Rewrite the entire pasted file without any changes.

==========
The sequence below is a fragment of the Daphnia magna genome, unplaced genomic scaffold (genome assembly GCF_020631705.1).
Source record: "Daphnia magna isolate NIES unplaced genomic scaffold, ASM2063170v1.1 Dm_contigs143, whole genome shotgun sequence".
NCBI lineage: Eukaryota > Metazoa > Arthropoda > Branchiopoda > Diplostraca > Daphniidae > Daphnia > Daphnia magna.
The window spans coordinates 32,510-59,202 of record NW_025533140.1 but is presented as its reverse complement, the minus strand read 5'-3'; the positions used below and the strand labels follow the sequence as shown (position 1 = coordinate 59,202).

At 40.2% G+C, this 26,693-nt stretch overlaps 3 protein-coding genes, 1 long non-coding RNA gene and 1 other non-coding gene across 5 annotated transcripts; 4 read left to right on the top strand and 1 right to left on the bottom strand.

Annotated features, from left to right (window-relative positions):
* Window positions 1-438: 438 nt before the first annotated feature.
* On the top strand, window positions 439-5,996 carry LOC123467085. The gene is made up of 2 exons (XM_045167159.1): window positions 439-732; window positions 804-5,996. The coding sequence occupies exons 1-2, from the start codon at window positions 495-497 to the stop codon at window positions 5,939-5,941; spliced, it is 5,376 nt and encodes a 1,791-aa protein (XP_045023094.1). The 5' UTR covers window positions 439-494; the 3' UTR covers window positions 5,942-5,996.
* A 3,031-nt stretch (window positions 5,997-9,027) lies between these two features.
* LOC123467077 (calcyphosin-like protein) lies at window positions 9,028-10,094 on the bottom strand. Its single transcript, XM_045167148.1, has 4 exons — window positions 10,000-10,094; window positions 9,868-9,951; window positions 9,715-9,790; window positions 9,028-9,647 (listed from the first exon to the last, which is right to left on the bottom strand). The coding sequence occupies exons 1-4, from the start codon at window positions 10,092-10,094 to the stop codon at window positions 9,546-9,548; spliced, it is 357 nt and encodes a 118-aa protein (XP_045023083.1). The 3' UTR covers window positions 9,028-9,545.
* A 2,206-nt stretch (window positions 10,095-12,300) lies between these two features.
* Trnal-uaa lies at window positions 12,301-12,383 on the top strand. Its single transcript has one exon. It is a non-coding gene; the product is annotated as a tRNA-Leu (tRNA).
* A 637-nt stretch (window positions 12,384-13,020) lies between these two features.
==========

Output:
The sequence below is a fragment of the Daphnia magna genome, unplaced genomic scaffold (genome assembly GCF_020631705.1).
Source record: "Daphnia magna isolate NIES unplaced genomic scaffold, ASM2063170v1.1 Dm_contigs143, whole genome shotgun sequence".
NCBI lineage: Eukaryota > Metazoa > Arthropoda > Branchiopoda > Diplostraca > Daphniidae > Daphnia > Daphnia magna.
The window spans coordinates 32,510-59,202 of record NW_025533140.1 but is presented as its reverse complement, the minus strand read 5'-3'; the positions used below and the strand labels follow the sequence as shown (position 1 = coordinate 59,202).

At 40.2% G+C, this 26,693-nt stretch overlaps 3 protein-coding genes, 1 long non-coding RNA gene and 1 other non-coding gene across 5 annotated transcripts; 4 read left to right on the top strand and 1 right to left on the bottom strand.

Annotated features, from left to right (window-relative positions):
* Window positions 1-438: 438 nt before the first annotated feature.
* On the top strand, window positions 439-5,996 carry LOC123467085. The gene is made up of 2 exons (XM_045167159.1): window positions 439-732; window positions 804-5,996. The coding sequence occupies exons 1-2, from the start codon at window positions 495-497 to the stop codon at window positions 5,939-5,941; spliced, it is 5,376 nt and encodes a 1,791-aa protein (XP_045023094.1). The 5' UTR covers window positions 439-494; the 3' UTR covers window positions 5,942-5,996.
* A 3,031-nt stretch (window positions 5,997-9,027) lies between these two features.
* LOC123467077 (calcyphosin-like protein) lies at window positions 9,028-10,094 on the bottom strand. Its single transcript, XM_045167148.1, has 4 exons — window positions 10,000-10,094; window positions 9,868-9,951; window positions 9,715-9,790; window positions 9,028-9,647 (listed from the first exon to the last, which is right to left on the bottom strand). The coding sequence occupies exons 1-4, from the start codon at window positions 10,092-10,094 to the stop codon at window positions 9,546-9,548; spliced, it is 357 nt and encodes a 118-aa protein (XP_045023083.1). The 3' UTR covers window positions 9,028-9,545.
* A 2,206-nt stretch (window positions 10,095-12,300) lies between these two features.
* Trnal-uaa lies at window positions 12,301-12,383 on the top strand. Its single transcript has one exon. It is a non-coding gene; the product is annotated as a tRNA-Leu (tRNA).
* A 637-nt stretch (window positions 12,384-13,020) lies between these two features.